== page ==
“It is not the most intellectual of the species that survives. It is not the strongest that survives but the species that is able to adapt to and to adjust best to the changing environment in which it finds itself”
Charles Darwin, ‘Origin of Species’
Clinical commissioning groups (CCGs) now have significant resources (£3 per patient over two years ) to allow practices to implement some of the 10 High Impact Actions mentioned in the Five Year Forward View.
Both CCGs in Suffolk are taking a different approach. Ipswich and East Suffolk CCG is asking that practices address these actions in groups of above 30,000 patients. In West Suffolk the offer this year is for £1 per patient but with no other restrictions.
Now that the winter period has passed, practices have an opportunity to take advantage. The 10 high impact actions have been developed by general practitioners like ourselves and have been proven to be useful. There are helpful case studies and resources here.
As Lord Carter recently commented in the HSJ it was, “tragic that the NHS in England had done everything right once somewhere!”
Many of these high impact actions can be done at a practice level but others may be more appropriately addressed across a group of practices. I am aware that colleagues in the Deben Health Group are looking at care navigation training, signposting patients to the most appropriate resource which may not be the GP or GP surgery. It has been very effective in other parts of the country but it is important that the resources are available to be diverted to that they can offer same day advice or support. The advantages of a consistent message across primary care cannot be overstated.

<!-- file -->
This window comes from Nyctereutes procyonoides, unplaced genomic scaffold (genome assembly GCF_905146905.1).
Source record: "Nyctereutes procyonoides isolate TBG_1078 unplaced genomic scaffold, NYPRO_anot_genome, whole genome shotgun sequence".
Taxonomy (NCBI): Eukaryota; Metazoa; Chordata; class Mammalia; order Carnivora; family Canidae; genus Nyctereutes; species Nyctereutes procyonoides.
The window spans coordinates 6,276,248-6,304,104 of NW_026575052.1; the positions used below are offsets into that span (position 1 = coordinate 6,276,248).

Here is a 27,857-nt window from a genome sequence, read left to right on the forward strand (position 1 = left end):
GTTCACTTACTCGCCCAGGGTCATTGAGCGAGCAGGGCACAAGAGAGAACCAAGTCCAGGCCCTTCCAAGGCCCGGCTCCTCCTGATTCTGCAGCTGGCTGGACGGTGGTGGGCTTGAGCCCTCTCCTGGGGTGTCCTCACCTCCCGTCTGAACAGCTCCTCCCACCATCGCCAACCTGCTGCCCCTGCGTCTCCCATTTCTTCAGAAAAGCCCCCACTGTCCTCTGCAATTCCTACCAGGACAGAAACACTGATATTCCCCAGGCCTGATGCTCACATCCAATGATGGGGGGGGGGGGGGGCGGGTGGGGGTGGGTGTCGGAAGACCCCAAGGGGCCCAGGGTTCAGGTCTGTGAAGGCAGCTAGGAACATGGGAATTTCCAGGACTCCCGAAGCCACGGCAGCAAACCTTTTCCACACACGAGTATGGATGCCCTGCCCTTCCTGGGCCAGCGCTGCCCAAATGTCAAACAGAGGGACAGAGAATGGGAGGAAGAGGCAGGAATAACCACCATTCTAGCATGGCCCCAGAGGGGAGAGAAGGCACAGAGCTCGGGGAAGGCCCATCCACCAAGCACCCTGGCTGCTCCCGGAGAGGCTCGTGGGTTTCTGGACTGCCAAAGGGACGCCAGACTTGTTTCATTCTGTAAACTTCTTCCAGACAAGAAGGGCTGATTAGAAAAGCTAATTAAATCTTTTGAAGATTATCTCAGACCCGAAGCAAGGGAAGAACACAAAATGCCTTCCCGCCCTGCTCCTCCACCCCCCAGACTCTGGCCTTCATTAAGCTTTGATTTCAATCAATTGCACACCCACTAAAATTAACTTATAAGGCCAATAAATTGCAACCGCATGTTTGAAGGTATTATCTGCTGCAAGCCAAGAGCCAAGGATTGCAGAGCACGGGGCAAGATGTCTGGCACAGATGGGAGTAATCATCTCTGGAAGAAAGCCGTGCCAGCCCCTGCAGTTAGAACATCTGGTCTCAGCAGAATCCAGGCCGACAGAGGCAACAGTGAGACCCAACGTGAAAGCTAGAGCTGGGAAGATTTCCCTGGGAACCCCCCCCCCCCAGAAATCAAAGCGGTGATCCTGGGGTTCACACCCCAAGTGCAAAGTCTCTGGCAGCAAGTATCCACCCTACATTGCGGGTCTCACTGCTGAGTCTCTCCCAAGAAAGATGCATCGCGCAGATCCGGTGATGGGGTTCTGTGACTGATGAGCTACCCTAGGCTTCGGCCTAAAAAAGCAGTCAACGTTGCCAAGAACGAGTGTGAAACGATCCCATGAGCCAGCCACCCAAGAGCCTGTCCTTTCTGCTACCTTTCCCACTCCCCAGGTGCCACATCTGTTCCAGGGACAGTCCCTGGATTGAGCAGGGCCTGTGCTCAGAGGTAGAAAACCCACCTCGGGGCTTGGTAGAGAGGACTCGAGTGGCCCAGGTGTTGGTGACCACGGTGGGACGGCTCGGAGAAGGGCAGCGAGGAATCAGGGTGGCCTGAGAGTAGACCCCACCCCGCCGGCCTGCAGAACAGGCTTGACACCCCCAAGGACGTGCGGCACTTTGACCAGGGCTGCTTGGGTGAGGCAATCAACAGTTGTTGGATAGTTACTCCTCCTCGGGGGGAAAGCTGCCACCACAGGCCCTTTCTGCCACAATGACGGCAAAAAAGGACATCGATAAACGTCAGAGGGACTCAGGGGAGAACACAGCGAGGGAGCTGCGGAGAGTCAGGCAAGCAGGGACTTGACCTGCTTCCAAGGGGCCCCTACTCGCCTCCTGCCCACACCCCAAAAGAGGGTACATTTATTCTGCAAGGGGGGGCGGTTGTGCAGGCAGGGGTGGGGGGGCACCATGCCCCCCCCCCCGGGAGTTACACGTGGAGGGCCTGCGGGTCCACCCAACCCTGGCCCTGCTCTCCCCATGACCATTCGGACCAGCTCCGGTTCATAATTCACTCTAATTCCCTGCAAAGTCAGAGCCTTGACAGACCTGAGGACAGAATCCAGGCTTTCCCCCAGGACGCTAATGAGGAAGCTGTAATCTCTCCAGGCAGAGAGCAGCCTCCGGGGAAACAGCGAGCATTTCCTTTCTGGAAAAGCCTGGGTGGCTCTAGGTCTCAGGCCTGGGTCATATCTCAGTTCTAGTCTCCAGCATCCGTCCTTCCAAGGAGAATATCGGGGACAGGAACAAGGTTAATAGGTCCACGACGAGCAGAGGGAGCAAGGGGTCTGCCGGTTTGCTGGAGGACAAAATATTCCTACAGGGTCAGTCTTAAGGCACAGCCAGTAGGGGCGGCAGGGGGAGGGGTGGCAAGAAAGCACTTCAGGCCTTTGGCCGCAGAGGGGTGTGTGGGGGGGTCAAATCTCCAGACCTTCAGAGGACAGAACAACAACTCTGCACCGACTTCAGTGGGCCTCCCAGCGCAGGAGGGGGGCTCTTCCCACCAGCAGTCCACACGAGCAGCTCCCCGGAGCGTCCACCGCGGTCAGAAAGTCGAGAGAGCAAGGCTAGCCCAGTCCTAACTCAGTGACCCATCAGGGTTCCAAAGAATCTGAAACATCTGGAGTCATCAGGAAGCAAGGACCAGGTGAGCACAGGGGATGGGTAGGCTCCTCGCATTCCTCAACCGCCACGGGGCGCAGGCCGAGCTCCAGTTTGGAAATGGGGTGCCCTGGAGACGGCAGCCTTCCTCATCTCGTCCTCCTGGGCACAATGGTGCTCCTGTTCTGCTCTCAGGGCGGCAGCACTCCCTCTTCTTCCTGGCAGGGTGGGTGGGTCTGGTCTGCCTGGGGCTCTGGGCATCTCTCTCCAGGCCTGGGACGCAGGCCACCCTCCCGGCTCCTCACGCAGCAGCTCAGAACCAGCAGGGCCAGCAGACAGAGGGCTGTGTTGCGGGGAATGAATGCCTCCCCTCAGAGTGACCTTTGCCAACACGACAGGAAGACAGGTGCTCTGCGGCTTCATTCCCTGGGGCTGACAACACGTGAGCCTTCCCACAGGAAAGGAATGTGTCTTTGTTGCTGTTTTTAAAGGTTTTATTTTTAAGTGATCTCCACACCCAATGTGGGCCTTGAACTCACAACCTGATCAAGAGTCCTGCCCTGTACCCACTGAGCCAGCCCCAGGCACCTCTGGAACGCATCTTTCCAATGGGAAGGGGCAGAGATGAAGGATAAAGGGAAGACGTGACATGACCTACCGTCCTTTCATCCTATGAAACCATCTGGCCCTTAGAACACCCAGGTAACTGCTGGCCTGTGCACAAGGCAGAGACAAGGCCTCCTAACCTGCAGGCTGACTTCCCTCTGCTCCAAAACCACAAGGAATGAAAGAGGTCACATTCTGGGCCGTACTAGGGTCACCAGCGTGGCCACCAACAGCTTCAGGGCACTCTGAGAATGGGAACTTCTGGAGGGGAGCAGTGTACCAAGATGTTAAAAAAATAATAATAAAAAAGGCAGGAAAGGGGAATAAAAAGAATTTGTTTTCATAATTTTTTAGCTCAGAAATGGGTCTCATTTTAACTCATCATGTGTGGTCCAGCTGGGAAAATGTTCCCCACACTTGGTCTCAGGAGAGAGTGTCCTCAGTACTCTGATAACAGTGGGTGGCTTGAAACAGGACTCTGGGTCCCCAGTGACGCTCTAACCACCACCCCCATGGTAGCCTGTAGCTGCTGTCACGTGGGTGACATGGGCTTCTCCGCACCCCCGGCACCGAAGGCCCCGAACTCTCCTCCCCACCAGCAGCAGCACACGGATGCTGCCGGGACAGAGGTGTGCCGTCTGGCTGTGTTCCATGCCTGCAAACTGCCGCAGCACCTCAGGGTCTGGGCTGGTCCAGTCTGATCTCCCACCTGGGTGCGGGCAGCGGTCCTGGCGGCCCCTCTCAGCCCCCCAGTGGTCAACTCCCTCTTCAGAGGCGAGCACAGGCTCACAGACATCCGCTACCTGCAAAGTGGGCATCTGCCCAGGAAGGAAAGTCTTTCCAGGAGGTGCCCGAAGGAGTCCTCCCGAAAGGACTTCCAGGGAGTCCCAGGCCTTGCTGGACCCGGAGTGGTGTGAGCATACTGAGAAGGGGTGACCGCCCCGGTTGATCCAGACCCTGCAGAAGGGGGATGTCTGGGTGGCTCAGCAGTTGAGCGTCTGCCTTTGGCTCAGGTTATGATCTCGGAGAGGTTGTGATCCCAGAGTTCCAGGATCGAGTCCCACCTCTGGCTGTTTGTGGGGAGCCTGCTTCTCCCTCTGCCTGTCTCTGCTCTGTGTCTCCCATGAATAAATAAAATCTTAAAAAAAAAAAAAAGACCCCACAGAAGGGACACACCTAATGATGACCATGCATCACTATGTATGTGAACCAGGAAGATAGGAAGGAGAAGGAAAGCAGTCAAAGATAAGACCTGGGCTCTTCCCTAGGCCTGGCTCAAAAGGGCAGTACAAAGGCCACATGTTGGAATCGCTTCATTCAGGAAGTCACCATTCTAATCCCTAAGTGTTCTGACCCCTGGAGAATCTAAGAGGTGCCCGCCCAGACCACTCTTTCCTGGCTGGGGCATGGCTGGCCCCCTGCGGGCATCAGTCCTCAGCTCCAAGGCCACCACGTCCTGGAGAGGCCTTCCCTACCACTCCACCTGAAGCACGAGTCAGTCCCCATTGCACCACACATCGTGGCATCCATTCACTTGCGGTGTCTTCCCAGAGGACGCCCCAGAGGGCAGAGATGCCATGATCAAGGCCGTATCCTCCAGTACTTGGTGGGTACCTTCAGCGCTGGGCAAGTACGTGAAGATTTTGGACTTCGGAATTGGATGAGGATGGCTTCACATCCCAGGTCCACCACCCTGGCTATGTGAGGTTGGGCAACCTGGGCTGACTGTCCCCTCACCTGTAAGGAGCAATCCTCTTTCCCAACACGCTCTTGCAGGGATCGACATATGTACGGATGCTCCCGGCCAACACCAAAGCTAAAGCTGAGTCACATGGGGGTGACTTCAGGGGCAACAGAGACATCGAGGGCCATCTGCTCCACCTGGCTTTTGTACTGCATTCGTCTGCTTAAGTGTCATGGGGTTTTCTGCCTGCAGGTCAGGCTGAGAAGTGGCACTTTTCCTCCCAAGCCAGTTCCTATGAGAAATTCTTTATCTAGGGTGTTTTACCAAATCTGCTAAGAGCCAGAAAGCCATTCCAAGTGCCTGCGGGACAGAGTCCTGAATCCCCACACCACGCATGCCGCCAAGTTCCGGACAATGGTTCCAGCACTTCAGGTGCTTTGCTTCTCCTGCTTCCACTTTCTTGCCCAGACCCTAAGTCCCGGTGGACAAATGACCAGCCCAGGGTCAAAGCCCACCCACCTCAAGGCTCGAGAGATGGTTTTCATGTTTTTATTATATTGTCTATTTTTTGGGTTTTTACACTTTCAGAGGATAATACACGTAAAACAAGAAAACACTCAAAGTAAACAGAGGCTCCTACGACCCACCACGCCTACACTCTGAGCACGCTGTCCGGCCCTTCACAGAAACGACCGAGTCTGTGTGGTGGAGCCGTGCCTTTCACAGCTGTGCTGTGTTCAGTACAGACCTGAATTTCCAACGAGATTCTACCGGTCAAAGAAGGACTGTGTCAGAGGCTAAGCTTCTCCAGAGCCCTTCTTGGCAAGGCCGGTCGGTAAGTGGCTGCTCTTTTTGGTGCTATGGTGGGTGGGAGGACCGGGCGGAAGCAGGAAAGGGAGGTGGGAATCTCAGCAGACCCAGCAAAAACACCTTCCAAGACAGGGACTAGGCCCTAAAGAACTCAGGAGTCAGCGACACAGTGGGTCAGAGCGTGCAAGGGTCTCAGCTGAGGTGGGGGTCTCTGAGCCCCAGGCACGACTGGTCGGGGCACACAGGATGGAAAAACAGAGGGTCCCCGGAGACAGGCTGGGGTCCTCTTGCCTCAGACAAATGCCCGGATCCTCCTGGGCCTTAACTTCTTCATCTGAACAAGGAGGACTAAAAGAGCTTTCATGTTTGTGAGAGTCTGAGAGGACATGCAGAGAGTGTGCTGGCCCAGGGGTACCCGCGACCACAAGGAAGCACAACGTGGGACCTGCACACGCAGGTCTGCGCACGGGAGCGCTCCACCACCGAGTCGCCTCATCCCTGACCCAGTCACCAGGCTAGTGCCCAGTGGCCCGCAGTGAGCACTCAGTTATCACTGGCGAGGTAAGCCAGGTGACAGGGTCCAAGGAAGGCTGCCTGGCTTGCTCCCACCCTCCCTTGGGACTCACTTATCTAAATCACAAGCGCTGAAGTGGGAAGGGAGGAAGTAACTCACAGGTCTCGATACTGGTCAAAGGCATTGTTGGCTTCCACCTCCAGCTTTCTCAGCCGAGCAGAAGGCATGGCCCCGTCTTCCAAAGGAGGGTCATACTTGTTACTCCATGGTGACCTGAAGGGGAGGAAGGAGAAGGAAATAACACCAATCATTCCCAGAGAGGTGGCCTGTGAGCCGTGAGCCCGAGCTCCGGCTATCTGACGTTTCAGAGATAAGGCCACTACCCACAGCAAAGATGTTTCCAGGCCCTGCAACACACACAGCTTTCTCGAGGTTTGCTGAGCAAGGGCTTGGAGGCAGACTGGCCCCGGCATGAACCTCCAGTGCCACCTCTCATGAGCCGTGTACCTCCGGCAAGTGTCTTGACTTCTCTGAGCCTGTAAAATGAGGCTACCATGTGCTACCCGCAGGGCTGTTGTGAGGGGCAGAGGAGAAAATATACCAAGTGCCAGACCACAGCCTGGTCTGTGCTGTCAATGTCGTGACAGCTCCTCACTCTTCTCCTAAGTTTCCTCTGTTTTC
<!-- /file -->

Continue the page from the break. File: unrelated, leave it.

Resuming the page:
On an individual practice basis, in my own practice in Felixstowe we have implemented workflow redirection both for incoming mail and for lab results with significant decrease in the work being flowed through to the doctor. With appropriate protocols this is clinically safe and the coding may be better. My day certainly is.
In addition to the 10 High Impact Actions, we can also look at improving our work environment. I believe there should be a more more consistent approach to handing back inappropriate work from secondary care and holding the hospital to their new contract, obliging them to ensure they issue the correct amount of medication, issue sick notes, follow up investigations and not redirecting queries to the consultant back to the GP.
A more proactive approach to this is required from CCGs. It was disappointing that a recent article in Pulse showed that despite thousands of complaints across Britain, no action had been taken to fine hospitals for breach of this contract. It is likely that groups of practices working together will have a much more robust approach to this.
Again, in Felixstowe, our On The Day Team, where patients from three practices are seen in one central location after 3pm, has had a significant impact on our working day and shows what we can achieve as GPs working together. This was achieved just with the energy of local practices, Federation support and some CCG input around the IT problems.
I would encourage colleagues to look down the list of the 10 High Impact Actions. I believe CCGs do need to address how they are going to assist the earlier adopters who have already put some of those in place to ensure they are not disadvantaged, but as my old colleagues up in Sheffield used to say,
“If tha` fancy it, get amongst it.”
Paul« Previous | Next »